by Abigail Kippins
December 25, 2000
SO, THIS is Christmas...
It is Christmas morning and it is time to open the gifts and see what Santa brought.
(For Muslims, the fasting month of Ramadan has ended in some places and is about to end in others and the quieter celebrations of Eid-ul-Fitr are under way or soon will be.)
The sweet aroma of good food fills the air and there's a kind of peace around.
New curtains are up, matching new furniture or redone pieces in the spanking clean house.
The Christmas decorations look just fine and now all can relax a bit.
It wasn't so just last night as the last minute hustle and bustle drove almost everyone crazy.
In Georgetown, the Christmas shopping frenzy continued throughout yesterday and into the night as shoppers made the final effort to get everything on the shopping list before the big day.
Like it was Saturday, there were crowds everywhere.
And President Bharrat Jagdeo was out checking the action too.
He did a walkabout along Water Street Friday afternoon and yesterday afternoon he was back, starting out from Guyana Stores and moving to Regent Street where, among others, he met some of the vendors stopped by the City Council from selling on the pavements.
He exchanged Christmas greetings with many as he moved around, one eager woman shouting out to him from a bus and he turned back to share a kiss through the window.
People continued to flock the stores, especially on Regent and Water Streets, some anxiously waiting to pay for their foodstuff, decorations, furniture, gifts and the other items they failed to purchase over the last few days.
"I had to work, so I didn't get time to shop really. My husband did some shopping for me but he left out a few things so I thought I would do some walking today and buy what he forgot", one customer said.
She noted that although the hustle and bustle to complete the Christmas shopping was hectic, the excitement of shopping at this time was comforting.
Other customers seemed to disregard the stress, caught up in the excitement of the Christmas shopping.
Vendors, walking along with their items or squatting in some corner on a pavement, shouted to woo customers.
Some shoppers shouted back: "You don't have what I want...I shopping foodstuff today!"
Many were prepared to walk along Regent Street to complete their shopping since the heavy traffic was no encouragement for anyone to join a bus.
One harried woman stopped at a shoe store to buy a pair of `flat' sneakers to "get to walk properly" since the shoes with heels she was wearing would have hampered her efforts to "visit every store".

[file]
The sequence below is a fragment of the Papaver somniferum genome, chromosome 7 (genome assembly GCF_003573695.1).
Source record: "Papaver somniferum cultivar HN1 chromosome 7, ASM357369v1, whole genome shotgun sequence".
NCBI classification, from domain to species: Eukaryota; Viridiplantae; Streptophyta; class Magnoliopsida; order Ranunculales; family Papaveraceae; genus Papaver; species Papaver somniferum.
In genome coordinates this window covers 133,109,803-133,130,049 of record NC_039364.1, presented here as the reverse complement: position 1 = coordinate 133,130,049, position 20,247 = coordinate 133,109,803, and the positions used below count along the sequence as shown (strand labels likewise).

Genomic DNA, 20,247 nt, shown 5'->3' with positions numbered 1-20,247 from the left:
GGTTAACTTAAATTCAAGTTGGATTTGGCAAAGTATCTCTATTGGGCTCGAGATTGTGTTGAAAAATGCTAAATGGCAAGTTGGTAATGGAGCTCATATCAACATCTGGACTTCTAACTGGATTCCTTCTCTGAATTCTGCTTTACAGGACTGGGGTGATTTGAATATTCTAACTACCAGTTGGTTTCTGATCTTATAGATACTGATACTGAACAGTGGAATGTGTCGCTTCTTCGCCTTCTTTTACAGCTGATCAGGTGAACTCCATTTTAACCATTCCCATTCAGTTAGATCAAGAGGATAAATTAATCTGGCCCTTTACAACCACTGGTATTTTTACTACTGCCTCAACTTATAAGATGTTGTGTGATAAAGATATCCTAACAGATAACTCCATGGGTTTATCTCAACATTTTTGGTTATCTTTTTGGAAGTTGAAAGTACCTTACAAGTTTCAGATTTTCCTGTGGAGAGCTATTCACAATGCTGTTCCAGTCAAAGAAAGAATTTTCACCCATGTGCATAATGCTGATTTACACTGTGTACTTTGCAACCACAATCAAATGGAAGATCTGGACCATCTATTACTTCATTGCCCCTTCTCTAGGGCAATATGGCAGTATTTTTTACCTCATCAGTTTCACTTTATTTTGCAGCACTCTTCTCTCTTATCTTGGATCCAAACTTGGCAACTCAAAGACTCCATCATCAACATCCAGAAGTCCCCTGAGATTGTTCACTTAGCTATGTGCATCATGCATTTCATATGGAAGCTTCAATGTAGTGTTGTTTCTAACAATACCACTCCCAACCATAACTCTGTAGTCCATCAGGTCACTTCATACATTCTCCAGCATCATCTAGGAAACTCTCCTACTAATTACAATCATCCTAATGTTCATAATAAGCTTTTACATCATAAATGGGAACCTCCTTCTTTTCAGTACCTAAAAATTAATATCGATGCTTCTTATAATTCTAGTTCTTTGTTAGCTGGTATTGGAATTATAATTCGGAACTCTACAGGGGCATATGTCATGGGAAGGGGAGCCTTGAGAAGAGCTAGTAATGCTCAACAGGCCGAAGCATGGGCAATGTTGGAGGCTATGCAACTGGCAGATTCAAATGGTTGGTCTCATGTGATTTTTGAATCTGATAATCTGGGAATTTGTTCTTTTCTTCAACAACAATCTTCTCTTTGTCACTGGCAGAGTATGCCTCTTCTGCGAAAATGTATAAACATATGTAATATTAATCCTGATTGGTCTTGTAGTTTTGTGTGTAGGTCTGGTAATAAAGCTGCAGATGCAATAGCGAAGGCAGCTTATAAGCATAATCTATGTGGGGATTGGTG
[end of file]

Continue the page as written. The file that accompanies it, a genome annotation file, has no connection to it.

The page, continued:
Most shoppers, however, rushed the meat centres focussing on the wide range of beef, pork, chicken, ham, eggs and other items for their Christmas dishes.
Carrots, eschallot, and other seasoning were bought in large amounts.
According to one customer, "this is the time to buy meat".
"I buy everything else, but I want the meat fresh. Now I will start my pepperpot right away", she added.
"The chicken and pork, I will season them today so they will be ready by tomorrow (today)."
However, some shoppers were upset at the high cost of some of the items, like eggs which cost up to $25 each.
"The government should do something to stop the rising prices at some point. People are only concerned about the money they are getting at this time. They know people need these things so they raise the prices...", an irate shopper said.
"How am I supposed to purchase a tray of eggs for $800? It is ridiculous."
Some business people, however, claimed that the sales had decreased as customers were only buying small items they probably forgot.
Shoppers rushed gift centres to ensure they have the perfect presents for their loved ones during the season.
Some of these were impatient and commented on the slow pace of the gift wrappers stating that more such hands were needed to meet the demands of the customers.
Other customers flocked the boutiques to get that special gown or other wear for some occasion during the season.
Though the majority of shoppers were women who tried to get the perfect decorations for the home, the men were rather active in the Christmas shopping and tried to get the little things the wives forgot or were simply too busy to leave the home.
"She is at home putting away. So I just come out to buy some meat and seasoning and so on. She did most of the shopping already", one husband said.
He added that he also needed to get away from the "confusion" at home as his wife "turns the house around".
The children were not left out of the shopping this Christmas, as some shoppers chose to walk with their children so they can pick their presents/toys for the Christmas.
"I like to let them choose what they want", one woman who was shopping toys for her three children said.
Regardless of the hustle and bustle, some over-exuberant sales clerks managed to maintain a mood of cheer and immediately hailed shoppers with Christmas greetings.
They promptly assisted customers in finding the right curtain, furniture, decorative items or simply gifts for their loved ones.
According to one customer, she had not been shown this much hospitality while shopping in a long time.
She added, "I was only going through the motions, buying new curtains and presents and so on but when I go into some of the stores, it is a different feeling."
"The people are nice and the way some of the shops look, it feels like Christmas."
Another said though she was still doing her last minute shopping, she was being encouraged by the kindness shown to her by the clerks.
"They are very friendly. I only tell the girl the colour of my room and how I want it to look this Christmas, and she helped me to pick the right blinds (curtains)...".
"Though I am shopping late, I have exactly what I want...I know my house will look good this Christmas", another said.
Follow the goings-on in Guyana
in Guyana Today